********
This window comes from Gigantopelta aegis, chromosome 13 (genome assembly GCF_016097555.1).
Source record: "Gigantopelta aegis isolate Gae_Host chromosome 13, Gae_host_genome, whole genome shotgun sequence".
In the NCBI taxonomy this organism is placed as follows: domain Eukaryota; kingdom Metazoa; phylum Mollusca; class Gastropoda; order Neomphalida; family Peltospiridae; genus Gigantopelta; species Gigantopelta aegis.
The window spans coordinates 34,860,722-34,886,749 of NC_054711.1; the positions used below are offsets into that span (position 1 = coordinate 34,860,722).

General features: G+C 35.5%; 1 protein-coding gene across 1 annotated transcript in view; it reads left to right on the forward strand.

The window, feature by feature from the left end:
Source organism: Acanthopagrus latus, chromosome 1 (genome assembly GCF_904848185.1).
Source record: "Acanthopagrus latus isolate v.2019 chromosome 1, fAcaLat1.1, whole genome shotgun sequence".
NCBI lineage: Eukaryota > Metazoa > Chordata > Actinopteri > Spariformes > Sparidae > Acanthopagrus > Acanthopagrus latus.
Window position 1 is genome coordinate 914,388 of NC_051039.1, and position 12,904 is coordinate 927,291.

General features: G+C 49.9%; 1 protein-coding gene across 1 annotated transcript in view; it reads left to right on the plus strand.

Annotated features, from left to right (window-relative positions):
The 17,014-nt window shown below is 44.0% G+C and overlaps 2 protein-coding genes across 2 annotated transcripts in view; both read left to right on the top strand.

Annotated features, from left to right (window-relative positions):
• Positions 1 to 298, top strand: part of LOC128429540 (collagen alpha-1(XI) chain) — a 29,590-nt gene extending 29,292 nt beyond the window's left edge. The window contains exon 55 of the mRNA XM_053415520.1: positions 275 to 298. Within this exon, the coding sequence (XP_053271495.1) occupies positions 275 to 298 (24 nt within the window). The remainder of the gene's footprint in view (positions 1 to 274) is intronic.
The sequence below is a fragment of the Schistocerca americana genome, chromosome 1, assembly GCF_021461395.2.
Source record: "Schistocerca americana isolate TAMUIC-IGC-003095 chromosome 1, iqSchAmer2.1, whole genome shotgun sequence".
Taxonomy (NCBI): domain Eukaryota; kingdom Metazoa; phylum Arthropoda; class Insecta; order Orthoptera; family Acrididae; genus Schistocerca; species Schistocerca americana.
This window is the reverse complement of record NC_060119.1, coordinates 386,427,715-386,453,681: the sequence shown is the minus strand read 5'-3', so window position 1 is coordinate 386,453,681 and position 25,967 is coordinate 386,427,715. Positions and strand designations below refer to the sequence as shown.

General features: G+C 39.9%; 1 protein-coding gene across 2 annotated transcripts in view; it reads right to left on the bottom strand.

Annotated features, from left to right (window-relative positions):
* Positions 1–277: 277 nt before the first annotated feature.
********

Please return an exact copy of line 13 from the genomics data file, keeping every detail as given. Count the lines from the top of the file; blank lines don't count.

The 17,014-nt window shown below is 44.0% G+C and overlaps 2 protein-coding genes across 2 annotated transcripts in view; both read left to right on the top strand.